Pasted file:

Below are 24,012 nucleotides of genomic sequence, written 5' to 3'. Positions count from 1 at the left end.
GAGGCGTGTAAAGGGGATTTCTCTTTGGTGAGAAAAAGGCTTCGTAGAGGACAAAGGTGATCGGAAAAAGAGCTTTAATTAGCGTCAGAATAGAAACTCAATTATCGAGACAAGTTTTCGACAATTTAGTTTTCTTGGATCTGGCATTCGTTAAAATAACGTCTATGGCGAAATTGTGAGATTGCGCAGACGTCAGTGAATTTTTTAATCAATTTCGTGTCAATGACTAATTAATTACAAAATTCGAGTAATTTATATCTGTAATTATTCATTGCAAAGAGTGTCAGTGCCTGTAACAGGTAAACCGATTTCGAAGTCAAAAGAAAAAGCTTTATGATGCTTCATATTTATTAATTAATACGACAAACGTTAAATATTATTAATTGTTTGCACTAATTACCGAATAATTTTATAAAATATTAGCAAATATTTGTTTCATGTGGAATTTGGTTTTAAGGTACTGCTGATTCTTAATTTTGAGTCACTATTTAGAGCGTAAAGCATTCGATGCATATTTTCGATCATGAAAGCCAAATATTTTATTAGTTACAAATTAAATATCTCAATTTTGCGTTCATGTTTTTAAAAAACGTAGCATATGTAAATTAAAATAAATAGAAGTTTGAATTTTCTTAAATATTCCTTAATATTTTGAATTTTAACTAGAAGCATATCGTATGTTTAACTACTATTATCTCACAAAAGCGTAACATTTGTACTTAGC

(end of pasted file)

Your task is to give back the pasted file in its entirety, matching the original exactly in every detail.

Below are 24,012 nucleotides of genomic sequence, written 5' to 3'. Positions count from 1 at the left end.
GAGGCGTGTAAAGGGGATTTCTCTTTGGTGAGAAAAAGGCTTCGTAGAGGACAAAGGTGATCGGAAAAAGAGCTTTAATTAGCGTCAGAATAGAAACTCAATTATCGAGACAAGTTTTCGACAATTTAGTTTTCTTGGATCTGGCATTCGTTAAAATAACGTCTATGGCGAAATTGTGAGATTGCGCAGACGTCAGTGAATTTTTTAATCAATTTCGTGTCAATGACTAATTAATTACAAAATTCGAGTAATTTATATCTGTAATTATTCATTGCAAAGAGTGTCAGTGCCTGTAACAGGTAAACCGATTTCGAAGTCAAAAGAAAAAGCTTTATGATGCTTCATATTTATTAATTAATACGACAAACGTTAAATATTATTAATTGTTTGCACTAATTACCGAATAATTTTATAAAATATTAGCAAATATTTGTTTCATGTGGAATTTGGTTTTAAGGTACTGCTGATTCTTAATTTTGAGTCACTATTTAGAGCGTAAAGCATTCGATGCATATTTTCGATCATGAAAGCCAAATATTTTATTAGTTACAAATTAAATATCTCAATTTTGCGTTCATGTTTTTAAAAAACGTAGCATATGTAAATTAAAATAAATAGAAGTTTGAATTTTCTTAAATATTCCTTAATATTTTGAATTTTAACTAGAAGCATATCGTATGTTTAACTACTATTATCTCACAAAAGCGTAACATTTGTACTTAGC